Pragmatic | Indian Air Force and the 1962 India-China war

Air Headquarters’ views on Offensive Air Support during the 1962 war

From an IDSA paper, The 1962 India-China War and Kargil 1999:  Restrictions on the Use of Air Power by R Sukumaran:

The official history states that no notings or documents are available to explain the decision to forego the use of offensive air support.  However, Air Marshal HC Dewan (retd), then Director of Operations at Air headquarters, is quoted as saying that he  had advised  the CAS against the use of offensive air support.

In his view, the rugged and heavily forested terrain in NEFA precluded the use of Close Air Support against dispersed infantry. Since armour was not likely to be used, there were no worthwhile targets for air attack.

With our troops heavily dependent on air supply, it would be best not to provoke the Chinese. As the larger Air Force, they could withstand losses that the IAF could not. IAF resources were also to be kept in the West to deal with a possible Pakistani threat.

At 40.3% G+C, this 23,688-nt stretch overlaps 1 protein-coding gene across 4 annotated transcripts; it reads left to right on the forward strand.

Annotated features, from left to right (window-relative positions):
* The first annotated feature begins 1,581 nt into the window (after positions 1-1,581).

Lastly, he felt that India was likely to forfeit international sympathy, if  it chose to ‘escalate’ the conflict. There is no mention of  bombing targets in Tibet.  It seems that only Close Air Support in NEFA was under consideration. It was apparently felt that even within our borders, the use of offensive air power would be ‘escalatory’.

Decision not to use Offensive Air Power

The IB assessment of overwhelming Chinese superiority and likely Chinese retaliation appears to have tilted the balance against the use of offensive air power. The decision to limit the role of  the Air Force to transport and supply seems to have been taken between September 18 and September 20, 1962. One year later, in a conversation with Marshal Arjan Singh, then Deputy Air Chief, Palit  says that the Marshal admitted this grave misjudgement.

History, as the Dutch historian Pieter Geyl  said, “is an argument without end”. Military history is no different. The arguments about the 1962 conflict too shall continue without end. But let us at least stick to the facts, such as those given above.

DISCLAIMER: This is an archived post from the Indian National Interest blogroll. Views expressed are those of the blogger's and do not represent The Takshashila Institution’s view.